Other Novels from Bram Stoker
- The Primrose Path (1875)
- The Snake’s Pass (1890)
- The Watter’s Mou’ (1895)
- The Shoulder of Shasta (1895)
- Dracula (1897)
- Miss Betty (1898)
- The Mystery of the Sea (1902)
- The Jewel of Seven Stars (1903)
- The Man (aka: The Gates of Life) (1905)
- Lady Athlyne (1908)
- The Lady of the Shroud (1909)
- The Lair of the White Worm (aka: The Garden of Evil) (1911)
Short story collections
- Under the Sunset (1881), 8 fairy tales for children.
- Snowbound: The Record of a Theatrical Touring Party (1908)
- Dracula’s Guest and Other Weird Stories (1914)
Dracula in TV and Movies
As far as Dracula goes for TV and movie entertainment, the character covers the ages, from the first movie (official) back in 1932 through various renditions since then. One of my favorite Drac movies starred Gary Oldman in the 1992 movie titled… it’s a tricky one… Bram Stoker’s Dracula, from Francis Ford Coppola. Of all the Drac movies, this one seemed to have caught my eye best. Plus, Oldman is just one incredible actor. (More on him in another piece I’m working on.)
But by far, Oldman is one of a long line of actors who have tackled this timeless (literally!) franchise character.
Lon Chaney and Bela Lugosi are famed at playing the blood drainer, but the timeless actor, Christopher Lee may have played this character the most of any actor.
I became curious about who has portrayed the suave man with the magic eyes and started looking through IMDb. Egads man! So I have presented a shorter list than I should, but as far as I can tell, it’s a fairly comprehensive list of better titels.
Actors Who Have Played Dracula Through the Years
- Drácula (1931) Carlos Villar
- Son of Dracula (1943) Lon Chaney
- House of Frankenstein (1944) John Carradine
- House of Dracula (1945) John Carradine
- Horror of Dracula (1958) Christopher Lee
- The Return of Dracula (1958) Francis Lederer
- Dracula: Prince of Darkness (1966) Christopher Lee
- Dracula (1966 short) Bela Lugosi
- Dracula Has Risen from the Grave (1968) Christopher Lee
- Count Dracula (1970) Christopher Lee
- Taste the Blood of Dracula (1970) Christopher Lee
- Scars of Dracula (1970) Christopher Lee
- Dracula (1972 TV movie) Werner Vielhaber
- Dracula A.D. 1972 (1972) Christopher Lee
- Dracula (1973 TV movie) Norman Welsh
- The Satanic Rites of Dracula (1973) Christopher Lee
- Count Dracula’s Great Love (1973) Paul Naschy
- Andy Warhol’s Dracula (1974) Udo Kier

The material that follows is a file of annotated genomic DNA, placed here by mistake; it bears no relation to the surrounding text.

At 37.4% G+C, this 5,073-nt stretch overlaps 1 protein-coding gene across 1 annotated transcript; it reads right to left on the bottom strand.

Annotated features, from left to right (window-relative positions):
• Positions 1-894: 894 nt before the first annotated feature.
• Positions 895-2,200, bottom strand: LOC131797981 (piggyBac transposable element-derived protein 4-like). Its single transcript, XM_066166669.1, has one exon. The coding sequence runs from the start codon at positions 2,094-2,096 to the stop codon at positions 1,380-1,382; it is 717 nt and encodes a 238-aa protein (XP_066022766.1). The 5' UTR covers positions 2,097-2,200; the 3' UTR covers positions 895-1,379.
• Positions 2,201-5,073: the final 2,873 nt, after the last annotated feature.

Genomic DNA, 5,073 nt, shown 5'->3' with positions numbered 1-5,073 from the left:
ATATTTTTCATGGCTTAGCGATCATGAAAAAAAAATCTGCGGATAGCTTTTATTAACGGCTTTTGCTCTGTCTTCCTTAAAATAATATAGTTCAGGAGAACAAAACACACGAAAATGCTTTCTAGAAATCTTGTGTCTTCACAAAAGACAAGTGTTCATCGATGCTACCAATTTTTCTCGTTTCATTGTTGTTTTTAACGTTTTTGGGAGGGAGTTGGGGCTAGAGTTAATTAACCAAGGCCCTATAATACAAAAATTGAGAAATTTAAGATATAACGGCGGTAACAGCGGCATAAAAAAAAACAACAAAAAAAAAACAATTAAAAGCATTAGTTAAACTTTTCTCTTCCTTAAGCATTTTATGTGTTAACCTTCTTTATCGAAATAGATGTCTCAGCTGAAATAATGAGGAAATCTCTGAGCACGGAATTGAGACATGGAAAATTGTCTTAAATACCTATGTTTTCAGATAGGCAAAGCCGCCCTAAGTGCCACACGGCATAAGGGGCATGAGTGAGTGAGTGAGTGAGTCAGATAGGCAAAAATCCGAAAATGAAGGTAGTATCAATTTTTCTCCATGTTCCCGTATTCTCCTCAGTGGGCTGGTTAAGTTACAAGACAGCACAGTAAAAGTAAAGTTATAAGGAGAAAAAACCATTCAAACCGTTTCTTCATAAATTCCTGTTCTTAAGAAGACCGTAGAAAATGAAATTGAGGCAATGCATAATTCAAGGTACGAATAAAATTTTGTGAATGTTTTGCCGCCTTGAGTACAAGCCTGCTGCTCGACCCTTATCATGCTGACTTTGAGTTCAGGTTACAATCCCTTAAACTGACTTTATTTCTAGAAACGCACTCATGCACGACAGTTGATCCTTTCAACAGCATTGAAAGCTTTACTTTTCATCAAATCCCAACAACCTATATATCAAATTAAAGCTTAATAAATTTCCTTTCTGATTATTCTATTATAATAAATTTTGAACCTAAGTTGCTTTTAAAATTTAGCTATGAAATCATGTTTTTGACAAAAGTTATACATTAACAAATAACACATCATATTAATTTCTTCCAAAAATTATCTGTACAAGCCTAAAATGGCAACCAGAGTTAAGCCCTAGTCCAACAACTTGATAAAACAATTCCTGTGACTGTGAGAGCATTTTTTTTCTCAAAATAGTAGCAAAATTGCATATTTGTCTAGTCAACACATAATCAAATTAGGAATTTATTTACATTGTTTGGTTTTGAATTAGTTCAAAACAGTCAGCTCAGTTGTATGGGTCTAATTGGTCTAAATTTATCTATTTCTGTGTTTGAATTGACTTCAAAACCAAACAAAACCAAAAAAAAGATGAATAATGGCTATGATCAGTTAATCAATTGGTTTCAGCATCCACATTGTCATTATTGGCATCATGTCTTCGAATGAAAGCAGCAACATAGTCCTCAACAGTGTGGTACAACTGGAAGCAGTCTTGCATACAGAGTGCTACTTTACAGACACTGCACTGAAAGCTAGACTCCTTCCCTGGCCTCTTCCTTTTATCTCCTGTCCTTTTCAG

- Bram Stoker’s Dracula (1974 TV movie) Jack Palance
- The Legend of the 7 Golden Vampires (1974) John Forbes-Robertson
- Dracula’s Dog (1978) Michael Pataki
- Dracula (1979) Frank Langella
- Love at First Bite (1979) George Hamilton
- Dracula (1980 TV movie) Kenji Utsumi (voice)
- Dracula Rising (1993) Christopher Atkins as Vlad
- Dracula: Dead and Loving It (1995) Leslie Nielsen
- Die Hard Dracula (1998) Ernest M. Garcia
- Dark Prince: The True Story of Dracula (2000 TV movie) Rudolf Martin
- Dracula: Pages from a Virgin’s Diary (2002) Zhang Wei-Qiang
- Dracula (2002 TV movie) Patrick Bergin
- Dracula II: Ascension (2003 video) Stephen Billington
- The Batman vs. Dracula (2005 video) Peter Stormare (voice)
- Young Dracula (2006 TV series) [2006-] Keith-Lee Castle
- Dracula (2006 TV movie) Marc Warren
- Dracula (2009 video) Juan R. Caraccioli
- Dracula (2010 short) David Campfield
- Dracula 3D (2012) Thomas Kretschmann
- Dracula (2013 TV series) [2013-] Jonathan Rhys Meyers (An upcoming NBC Series where “Dracula arrives in London; posing as an American entrepreneur who wants to bring modern science to the Victorian society even though his real intention is to take revenge on those who destroyed his life centuries earlier“
- (2000) You cannot forget when Joss Whedon tackled the myth of Dracula in the Buffy The Vampire Slayer episode titled ‘Buffy vs. Dracula” (Rudolf Martin played the man, or, undead man.)
As you can see, sequels are not something new to our era of movies, as the Dracula franchise seems to have been drained a bit dry through the years. (Yes, that was a pun.)
So now you know a tiny bit more about this Dracula franchise and how like the character, will live on forever,with all it inspires. (I’d like to see him show up in Twilight and kick all their asses.)
This piece was inspired by the Google Doodle that was up on November 8th, 2012, and I thought it would be interesting to check out the story behind the man who started the vampire novel and the ensuing fun he’s created.